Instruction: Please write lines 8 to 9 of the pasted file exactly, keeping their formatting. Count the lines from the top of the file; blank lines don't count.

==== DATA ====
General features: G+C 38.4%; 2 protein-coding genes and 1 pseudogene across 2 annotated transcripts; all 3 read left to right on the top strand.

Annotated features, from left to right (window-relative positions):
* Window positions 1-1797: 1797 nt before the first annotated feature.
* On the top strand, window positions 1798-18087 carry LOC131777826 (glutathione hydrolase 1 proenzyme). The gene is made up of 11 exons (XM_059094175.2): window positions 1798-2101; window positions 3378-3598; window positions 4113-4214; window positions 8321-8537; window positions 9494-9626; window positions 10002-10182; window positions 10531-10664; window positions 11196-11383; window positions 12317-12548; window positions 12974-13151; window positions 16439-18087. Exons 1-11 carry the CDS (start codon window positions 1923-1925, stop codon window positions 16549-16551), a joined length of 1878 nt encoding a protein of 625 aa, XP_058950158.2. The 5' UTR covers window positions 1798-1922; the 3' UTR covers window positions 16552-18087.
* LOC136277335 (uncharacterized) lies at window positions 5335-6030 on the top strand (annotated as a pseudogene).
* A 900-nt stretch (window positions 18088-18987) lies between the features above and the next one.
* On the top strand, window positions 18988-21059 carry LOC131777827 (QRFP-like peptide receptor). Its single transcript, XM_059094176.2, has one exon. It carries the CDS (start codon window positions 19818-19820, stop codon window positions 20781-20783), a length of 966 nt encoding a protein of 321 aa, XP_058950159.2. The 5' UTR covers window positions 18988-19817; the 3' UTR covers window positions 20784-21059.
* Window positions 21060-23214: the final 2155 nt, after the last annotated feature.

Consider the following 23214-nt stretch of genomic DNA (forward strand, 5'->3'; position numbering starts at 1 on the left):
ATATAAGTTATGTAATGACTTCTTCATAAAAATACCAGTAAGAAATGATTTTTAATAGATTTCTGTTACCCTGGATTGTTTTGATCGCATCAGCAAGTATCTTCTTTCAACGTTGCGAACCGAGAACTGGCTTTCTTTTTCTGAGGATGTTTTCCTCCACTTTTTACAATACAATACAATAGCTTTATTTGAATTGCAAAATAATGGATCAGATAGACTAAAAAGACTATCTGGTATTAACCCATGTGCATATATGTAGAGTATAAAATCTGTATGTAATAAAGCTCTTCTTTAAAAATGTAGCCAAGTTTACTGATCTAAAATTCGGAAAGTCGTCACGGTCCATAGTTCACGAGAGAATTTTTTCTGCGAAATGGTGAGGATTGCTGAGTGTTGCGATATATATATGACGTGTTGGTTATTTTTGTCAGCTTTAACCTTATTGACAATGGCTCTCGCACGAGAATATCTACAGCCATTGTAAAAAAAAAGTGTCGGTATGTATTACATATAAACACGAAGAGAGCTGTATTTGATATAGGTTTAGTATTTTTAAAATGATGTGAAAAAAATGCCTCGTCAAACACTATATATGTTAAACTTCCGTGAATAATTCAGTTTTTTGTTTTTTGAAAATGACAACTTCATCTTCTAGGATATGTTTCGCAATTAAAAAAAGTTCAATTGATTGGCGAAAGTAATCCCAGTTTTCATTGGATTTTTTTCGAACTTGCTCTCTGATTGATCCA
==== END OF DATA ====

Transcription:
* Window positions 21060-23214: the final 2155 nt, after the last annotated feature.

Consider the following 23214-nt stretch of genomic DNA (forward strand, 5'->3'; position numbering starts at 1 on the left):